Health insurer Anthem agreed to pay $39.5 million to settle another class action suit related to a cyberattack in 2015 that exposed the personal data of nearly 79 million people. The settlement is related to an investigation brought by the U.S. states’ attorneys general, including New York, Indiana, Connecticut, Illinois, Kentucky, Massachusetts, and Missouri. The cyberattack, which, in its time, was considered one of the biggest cybersecurity attacks the nation had ever witnessed, had compromised users’ names, addresses, social security numbers, and medical identification numbers.
In a recent statement, Anthem stated that it is also committed to enhance its ongoing data protection measures. “The company is pleased to have resolved this matter, which is the last open investigation related to the 2015 cyberattack. Anthem does not believe it violated the law in connection with its data security and is not admitting to any such violations in this settlement with the State Attorneys General,” Anthem said.
“Anthem’s first priority was to ensure that its systems were secure and immediately engaged the FBI and a world-class security organization. The company took immediate action to investigate and assist consumers and customers and to meet and exceed its legal obligations to provide notice and cooperate with law enforcement. Following the investigations, no evidence has been found that information obtained through the 2015 cyberattack targeting Anthem has resulted in fraud,” Anthem added.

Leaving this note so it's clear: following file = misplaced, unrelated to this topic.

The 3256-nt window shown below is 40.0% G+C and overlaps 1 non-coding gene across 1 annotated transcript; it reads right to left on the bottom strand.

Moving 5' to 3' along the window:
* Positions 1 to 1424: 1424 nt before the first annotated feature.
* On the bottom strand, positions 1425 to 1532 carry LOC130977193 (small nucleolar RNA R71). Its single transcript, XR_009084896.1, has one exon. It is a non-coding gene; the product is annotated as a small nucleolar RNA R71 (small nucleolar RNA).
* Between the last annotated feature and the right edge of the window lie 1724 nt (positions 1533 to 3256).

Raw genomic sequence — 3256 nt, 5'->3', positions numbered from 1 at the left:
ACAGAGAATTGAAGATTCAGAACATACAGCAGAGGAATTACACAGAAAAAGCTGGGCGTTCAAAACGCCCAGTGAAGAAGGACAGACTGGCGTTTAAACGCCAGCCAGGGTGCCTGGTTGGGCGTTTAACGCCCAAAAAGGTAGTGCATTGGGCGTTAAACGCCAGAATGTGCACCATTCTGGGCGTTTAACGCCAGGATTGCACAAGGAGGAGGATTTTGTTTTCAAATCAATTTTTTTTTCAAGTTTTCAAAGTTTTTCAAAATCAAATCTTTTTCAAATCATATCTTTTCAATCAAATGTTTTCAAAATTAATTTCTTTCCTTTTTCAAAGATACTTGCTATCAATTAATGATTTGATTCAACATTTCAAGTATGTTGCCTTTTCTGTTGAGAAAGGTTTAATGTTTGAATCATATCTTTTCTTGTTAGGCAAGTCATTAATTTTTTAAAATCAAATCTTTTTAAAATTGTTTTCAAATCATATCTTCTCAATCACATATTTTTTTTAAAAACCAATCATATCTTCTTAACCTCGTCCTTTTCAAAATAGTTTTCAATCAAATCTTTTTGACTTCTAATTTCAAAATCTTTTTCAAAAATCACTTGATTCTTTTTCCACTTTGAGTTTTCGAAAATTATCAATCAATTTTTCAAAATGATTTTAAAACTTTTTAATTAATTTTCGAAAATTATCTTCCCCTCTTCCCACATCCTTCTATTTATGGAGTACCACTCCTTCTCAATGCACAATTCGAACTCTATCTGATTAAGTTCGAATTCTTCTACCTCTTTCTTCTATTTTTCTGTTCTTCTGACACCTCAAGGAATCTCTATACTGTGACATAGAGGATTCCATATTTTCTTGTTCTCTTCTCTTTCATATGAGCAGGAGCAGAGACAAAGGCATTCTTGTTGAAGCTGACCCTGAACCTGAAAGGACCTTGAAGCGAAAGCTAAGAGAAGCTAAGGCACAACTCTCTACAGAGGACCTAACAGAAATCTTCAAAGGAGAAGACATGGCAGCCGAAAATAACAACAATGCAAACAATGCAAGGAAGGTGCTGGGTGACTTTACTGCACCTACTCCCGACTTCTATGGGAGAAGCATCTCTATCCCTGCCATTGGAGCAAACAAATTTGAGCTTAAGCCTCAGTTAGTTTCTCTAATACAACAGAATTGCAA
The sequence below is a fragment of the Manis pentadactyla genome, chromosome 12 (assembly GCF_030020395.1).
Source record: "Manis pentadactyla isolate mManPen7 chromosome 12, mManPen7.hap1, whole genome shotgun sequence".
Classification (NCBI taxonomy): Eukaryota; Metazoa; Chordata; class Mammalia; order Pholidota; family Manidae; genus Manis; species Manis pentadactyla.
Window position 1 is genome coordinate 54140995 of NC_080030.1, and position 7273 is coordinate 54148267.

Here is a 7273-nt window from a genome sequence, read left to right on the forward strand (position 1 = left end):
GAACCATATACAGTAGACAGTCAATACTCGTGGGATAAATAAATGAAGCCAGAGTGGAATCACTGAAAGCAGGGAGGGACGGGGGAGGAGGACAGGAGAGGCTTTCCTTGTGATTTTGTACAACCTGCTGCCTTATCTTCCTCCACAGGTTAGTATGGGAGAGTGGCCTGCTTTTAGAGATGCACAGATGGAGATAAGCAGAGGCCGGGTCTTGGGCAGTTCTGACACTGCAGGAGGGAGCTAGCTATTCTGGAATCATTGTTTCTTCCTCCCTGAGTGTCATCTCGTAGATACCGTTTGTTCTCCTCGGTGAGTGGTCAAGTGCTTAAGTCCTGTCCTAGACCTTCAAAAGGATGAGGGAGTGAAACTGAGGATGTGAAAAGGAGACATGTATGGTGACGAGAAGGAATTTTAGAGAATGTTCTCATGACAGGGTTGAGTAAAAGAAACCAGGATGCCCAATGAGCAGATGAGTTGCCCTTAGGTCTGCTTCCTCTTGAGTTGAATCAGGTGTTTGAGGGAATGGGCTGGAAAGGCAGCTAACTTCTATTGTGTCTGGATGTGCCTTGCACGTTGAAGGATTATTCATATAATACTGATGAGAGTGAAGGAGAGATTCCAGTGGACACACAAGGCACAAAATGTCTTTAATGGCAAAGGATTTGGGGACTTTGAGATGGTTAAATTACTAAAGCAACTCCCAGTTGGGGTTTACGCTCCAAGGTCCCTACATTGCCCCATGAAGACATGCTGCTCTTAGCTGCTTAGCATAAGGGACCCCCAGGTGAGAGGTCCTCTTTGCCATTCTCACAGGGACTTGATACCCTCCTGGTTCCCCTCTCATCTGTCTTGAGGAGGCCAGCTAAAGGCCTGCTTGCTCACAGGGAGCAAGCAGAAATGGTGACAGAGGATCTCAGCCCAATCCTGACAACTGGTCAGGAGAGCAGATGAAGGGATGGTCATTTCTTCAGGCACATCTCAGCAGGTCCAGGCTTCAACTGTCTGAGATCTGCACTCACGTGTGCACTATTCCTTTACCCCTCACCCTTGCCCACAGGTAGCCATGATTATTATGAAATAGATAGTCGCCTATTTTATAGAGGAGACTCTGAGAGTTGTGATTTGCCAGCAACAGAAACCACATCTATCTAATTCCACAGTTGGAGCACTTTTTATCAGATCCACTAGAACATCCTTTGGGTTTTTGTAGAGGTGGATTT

Not the First Settlement
The recent settlement is separate from a class action suit over the breach that Anthem settled in 2018. In July 2017, Anthem reported a massive data breach that resulted in an identity theft of 18,000 Anthem Medicare members. In April 2017, the company discovered that an employee who worked for one of the Anthem’s health care consulting firms was stealing and misusing the information of Medicaid members since July 2016.
As part of the settlement, Anthem agreed to pay a total of $115 million to resolve the litigation. The final resolution also pays for credit monitoring and identity protection services to all the victims for two years, including the costs of sending notices to class members, administering claims, and the attorneys’ fees. Anthem also clarified that there is no evidence of any fraud or misuse of the compromised data.